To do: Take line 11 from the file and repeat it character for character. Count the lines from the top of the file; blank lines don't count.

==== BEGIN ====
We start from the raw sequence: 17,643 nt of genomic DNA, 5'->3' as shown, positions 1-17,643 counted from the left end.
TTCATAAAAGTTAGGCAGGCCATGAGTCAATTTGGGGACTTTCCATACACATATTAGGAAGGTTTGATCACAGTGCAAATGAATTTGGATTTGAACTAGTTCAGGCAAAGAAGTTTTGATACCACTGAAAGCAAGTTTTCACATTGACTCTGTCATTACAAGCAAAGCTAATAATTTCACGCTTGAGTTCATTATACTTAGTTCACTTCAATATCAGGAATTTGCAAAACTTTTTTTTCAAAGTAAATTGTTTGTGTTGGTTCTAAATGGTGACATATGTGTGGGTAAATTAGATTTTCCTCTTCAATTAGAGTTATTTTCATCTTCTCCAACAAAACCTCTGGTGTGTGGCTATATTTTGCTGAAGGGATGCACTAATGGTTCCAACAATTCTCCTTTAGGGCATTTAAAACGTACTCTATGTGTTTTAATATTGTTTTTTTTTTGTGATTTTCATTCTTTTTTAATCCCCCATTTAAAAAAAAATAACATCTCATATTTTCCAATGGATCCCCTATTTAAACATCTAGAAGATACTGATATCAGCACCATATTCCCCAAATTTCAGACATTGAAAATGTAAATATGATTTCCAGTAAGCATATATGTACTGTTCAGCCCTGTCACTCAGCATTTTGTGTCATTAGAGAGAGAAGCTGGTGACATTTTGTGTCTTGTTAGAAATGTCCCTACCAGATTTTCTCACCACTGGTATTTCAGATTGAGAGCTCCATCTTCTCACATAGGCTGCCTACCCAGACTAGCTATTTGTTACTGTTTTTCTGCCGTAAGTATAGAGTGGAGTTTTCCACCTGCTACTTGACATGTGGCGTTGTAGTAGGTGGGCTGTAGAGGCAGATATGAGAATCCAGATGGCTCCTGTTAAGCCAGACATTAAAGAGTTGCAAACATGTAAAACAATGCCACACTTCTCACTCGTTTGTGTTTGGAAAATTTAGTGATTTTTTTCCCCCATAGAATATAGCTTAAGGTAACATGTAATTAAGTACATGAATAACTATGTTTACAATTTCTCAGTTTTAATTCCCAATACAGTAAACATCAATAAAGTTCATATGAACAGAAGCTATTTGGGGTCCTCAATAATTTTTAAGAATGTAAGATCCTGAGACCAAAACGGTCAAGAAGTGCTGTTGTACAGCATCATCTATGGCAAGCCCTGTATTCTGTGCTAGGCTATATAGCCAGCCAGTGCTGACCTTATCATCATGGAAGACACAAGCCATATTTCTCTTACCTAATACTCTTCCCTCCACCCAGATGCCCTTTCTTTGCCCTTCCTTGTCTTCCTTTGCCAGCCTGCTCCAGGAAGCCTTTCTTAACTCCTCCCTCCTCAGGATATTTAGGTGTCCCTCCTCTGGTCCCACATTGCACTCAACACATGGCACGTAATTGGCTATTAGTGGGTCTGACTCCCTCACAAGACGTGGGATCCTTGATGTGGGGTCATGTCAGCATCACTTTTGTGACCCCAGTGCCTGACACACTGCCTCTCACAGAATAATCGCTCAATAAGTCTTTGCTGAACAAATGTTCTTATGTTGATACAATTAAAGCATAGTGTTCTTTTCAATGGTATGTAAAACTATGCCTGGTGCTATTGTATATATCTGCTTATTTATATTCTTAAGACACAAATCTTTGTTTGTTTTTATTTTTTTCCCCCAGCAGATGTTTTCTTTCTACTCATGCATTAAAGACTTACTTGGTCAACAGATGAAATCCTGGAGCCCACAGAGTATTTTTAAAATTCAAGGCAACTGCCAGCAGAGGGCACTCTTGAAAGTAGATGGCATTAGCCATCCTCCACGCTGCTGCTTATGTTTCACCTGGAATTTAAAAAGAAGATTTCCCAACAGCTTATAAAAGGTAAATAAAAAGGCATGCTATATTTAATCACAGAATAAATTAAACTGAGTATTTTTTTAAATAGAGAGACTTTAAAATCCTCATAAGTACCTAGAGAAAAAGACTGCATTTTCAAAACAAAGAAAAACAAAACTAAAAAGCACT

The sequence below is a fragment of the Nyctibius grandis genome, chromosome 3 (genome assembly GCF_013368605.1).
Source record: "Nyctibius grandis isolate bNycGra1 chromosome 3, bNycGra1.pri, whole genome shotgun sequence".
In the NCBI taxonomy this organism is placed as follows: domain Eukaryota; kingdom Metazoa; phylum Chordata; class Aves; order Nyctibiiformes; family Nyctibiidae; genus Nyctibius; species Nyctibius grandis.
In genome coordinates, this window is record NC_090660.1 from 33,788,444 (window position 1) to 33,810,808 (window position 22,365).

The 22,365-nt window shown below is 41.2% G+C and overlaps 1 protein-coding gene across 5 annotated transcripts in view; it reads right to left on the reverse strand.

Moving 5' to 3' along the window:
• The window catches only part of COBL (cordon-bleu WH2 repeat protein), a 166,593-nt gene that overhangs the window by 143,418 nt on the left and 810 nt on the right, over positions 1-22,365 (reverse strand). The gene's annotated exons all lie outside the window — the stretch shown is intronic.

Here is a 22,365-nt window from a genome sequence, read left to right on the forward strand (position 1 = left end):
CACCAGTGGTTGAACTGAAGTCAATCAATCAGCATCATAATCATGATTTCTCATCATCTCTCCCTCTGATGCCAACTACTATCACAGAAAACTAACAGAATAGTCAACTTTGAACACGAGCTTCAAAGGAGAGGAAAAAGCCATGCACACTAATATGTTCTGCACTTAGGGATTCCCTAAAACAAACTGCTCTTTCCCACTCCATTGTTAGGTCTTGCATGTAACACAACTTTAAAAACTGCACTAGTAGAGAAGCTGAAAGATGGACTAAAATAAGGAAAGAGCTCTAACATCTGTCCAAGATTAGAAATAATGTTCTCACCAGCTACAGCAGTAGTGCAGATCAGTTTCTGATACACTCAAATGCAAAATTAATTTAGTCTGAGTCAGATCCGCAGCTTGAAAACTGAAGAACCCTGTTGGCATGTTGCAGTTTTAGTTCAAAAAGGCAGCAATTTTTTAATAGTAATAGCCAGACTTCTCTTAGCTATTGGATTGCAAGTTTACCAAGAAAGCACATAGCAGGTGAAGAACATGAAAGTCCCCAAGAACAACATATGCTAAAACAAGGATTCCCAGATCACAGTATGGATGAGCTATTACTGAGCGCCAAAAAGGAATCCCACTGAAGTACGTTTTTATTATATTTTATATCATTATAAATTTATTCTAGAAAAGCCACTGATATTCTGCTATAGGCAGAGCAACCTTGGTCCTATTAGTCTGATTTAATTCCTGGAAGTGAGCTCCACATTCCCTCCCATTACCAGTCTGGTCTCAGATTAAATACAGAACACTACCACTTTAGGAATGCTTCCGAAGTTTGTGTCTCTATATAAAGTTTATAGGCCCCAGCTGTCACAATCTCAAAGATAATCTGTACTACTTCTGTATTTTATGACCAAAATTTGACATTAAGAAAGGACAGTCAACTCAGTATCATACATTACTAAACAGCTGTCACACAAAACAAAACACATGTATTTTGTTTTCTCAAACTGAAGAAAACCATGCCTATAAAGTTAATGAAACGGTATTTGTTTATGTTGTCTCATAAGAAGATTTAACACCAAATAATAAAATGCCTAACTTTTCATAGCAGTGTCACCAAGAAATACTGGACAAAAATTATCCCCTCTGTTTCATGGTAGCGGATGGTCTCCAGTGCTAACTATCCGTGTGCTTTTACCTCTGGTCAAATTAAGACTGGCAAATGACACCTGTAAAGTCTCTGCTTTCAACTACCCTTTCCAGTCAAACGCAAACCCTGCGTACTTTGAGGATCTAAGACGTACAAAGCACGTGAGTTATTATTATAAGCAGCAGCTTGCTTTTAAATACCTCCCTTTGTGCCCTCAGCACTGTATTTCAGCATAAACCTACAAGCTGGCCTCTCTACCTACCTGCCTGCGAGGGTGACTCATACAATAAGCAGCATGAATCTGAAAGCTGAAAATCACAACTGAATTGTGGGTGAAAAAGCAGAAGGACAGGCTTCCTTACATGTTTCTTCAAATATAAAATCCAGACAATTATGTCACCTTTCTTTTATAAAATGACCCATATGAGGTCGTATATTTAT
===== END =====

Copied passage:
CACCAGTGGTTGAACTGAAGTCAATCAATCAGCATCATAATCATGATTTCTCATCATCTCTCCCTCTGATGCCAACTACTATCACAGAAAACTAACAGAATAGTCAACTTTGAACACGAGCTTCAAAGGAGAGGAAAAAGCCATGCACACTAATATGTTCTGCACTTAGGGATTCCCTAAAACAAACTGCTCTTTCCCACTCCATTGTTAGGTCTTGCATGTAACACAACTTTAAAAACTGCACTAGTAGAGAAGCTGAAAGATGGACTAAAATAAGGAAAGAGCTCTAACATCTGTCCAAGATTAGAAATAATGTTCTCACCAGCTACAGCAGTAGTGCAGATCAGTTTCTGATACACTCAAATGCAAAATTAATTTAGTCTGAGTCAGATCCGCAGCTTGAAAACTGAAGAACCCTGTTGGCATGTTGCAGTTTTAGTTCAAAAAGGCAGCAATTTTTTAATAGTAATAGCCAGACTTCTCTTAGCTATTGGATTGCAAGTTTACCAAGAAAGCACATAGCAGGTGAAGAACATGAAAGTCCCCAAGAACAACATATGCTAAAACAAGGATTCCCAGATCACAGTATGGATGAGCTATTACTGAGCGCCAAAAAGGAATCCCACTGAAGTACGTTTTTATTATATTTTATATCATTATAAATTTATTCTAGAAAAGCCACTGATATTCTGCTATAGGCAGAGCAACCTTGGTCCTATTAGTCTGATTTAATTCCTGGAAGTGAGCTCCACATTCCCTCCCATTACCAGTCTGGTCTCAGATTAAATACAGAACACTACCACTTTAGGAATGCTTCCGAAGTTTGTGTCTCTATATAAAGTTTATAGGCCCCAGCTGTCACAATCTCAAAGATAATCTGTACTACTTCTGTATTTTATGACCAAAATTTGACATTAAGAAAGGACAGTCAACTCAGTATCATACATTACTAAACAGCTGTCACACAAAACAAAACACATGTATTTTGTTTTCTCAAACTGAAGAAAACCATGCCTATAAAGTTAATGAAACGGTATTTGTTTATGTTGTCTCATAAGAAGATTTAACACCAAATAATAAAATGCCTAACTTTTCATAGCAGTGTCACCAAGAAATACTGGACAAAAATTATCCCCTCTGTTTCATGGTAGCGGATGGTCTCCAGTGCTAACTATCCGTGTGCTTTTACCTCTGGTCAAATTAAGACTGGCAAATGACACCTGTAAAGTCTCTGCTTTCAACTACCCTTTCCAGTCAAACGCAAACCCTGCGTACTTTGAGGATCTAAGACGTACAAAGCACGTGAGTTATTATTATAAGCAGCAGCTTGCTTTTAAATACCTCCCTTTGTGCCCTCAGCACTGTATTTCAGCATAAACCTACAAGCTGGCCTCTCTACCTACCTGCCTGCGAGGGTGACTCATACAATAAGCAGCATGAATCTGAAAGCTGAAAATCACAACTGAATTGTGGGTGAAAAAGCAGAAGGACAGGCTTCCTTACATGTTTCTTCAAATATAAAATCCAGACAATTATGTCACCTTTCTTTTATAAAATGACCCATATGAGGTCGTATATTTAT